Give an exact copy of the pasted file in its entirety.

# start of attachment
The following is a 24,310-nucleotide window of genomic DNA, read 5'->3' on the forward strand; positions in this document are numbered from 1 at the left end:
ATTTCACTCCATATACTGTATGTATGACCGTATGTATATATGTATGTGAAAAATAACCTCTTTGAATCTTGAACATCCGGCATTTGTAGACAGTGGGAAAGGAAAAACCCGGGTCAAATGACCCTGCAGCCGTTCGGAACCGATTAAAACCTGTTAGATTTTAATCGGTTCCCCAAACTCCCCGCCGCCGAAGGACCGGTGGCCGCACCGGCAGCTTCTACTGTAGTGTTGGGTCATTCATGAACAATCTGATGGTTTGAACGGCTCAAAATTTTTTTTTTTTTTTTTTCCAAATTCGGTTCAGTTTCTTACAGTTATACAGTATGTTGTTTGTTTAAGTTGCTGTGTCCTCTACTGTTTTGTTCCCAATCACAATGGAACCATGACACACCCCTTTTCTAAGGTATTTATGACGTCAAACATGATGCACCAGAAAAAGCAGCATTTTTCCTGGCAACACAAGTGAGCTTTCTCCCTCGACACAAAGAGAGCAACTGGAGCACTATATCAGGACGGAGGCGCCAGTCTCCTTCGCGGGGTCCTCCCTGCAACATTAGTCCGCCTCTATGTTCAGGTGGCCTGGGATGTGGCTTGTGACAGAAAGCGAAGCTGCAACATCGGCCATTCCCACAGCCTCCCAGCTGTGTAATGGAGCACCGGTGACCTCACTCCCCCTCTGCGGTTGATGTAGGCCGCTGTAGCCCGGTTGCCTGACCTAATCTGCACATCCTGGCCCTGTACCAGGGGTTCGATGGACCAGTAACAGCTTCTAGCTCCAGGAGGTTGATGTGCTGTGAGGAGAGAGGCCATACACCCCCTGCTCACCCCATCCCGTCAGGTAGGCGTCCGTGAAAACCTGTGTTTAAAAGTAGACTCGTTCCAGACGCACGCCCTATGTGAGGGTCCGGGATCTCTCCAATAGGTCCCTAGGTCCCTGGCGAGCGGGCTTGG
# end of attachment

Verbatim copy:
The following is a 24,310-nucleotide window of genomic DNA, read 5'->3' on the forward strand; positions in this document are numbered from 1 at the left end:
ATTTCACTCCATATACTGTATGTATGACCGTATGTATATATGTATGTGAAAAATAACCTCTTTGAATCTTGAACATCCGGCATTTGTAGACAGTGGGAAAGGAAAAACCCGGGTCAAATGACCCTGCAGCCGTTCGGAACCGATTAAAACCTGTTAGATTTTAATCGGTTCCCCAAACTCCCCGCCGCCGAAGGACCGGTGGCCGCACCGGCAGCTTCTACTGTAGTGTTGGGTCATTCATGAACAATCTGATGGTTTGAACGGCTCAAAATTTTTTTTTTTTTTTTTTCCAAATTCGGTTCAGTTTCTTACAGTTATACAGTATGTTGTTTGTTTAAGTTGCTGTGTCCTCTACTGTTTTGTTCCCAATCACAATGGAACCATGACACACCCCTTTTCTAAGGTATTTATGACGTCAAACATGATGCACCAGAAAAAGCAGCATTTTTCCTGGCAACACAAGTGAGCTTTCTCCCTCGACACAAAGAGAGCAACTGGAGCACTATATCAGGACGGAGGCGCCAGTCTCCTTCGCGGGGTCCTCCCTGCAACATTAGTCCGCCTCTATGTTCAGGTGGCCTGGGATGTGGCTTGTGACAGAAAGCGAAGCTGCAACATCGGCCATTCCCACAGCCTCCCAGCTGTGTAATGGAGCACCGGTGACCTCACTCCCCCTCTGCGGTTGATGTAGGCCGCTGTAGCCCGGTTGCCTGACCTAATCTGCACATCCTGGCCCTGTACCAGGGGTTCGATGGACCAGTAACAGCTTCTAGCTCCAGGAGGTTGATGTGCTGTGAGGAGAGAGGCCATACACCCCCTGCTCACCCCATCCCGTCAGGTAGGCGTCCGTGAAAACCTGTGTTTAAAAGTAGACTCGTTCCAGACGCACGCCCTATGTGAGGGTCCGGGATCTCTCCAATAGGTCCCTAGGTCCCTGGCGAGCGGGCTTGG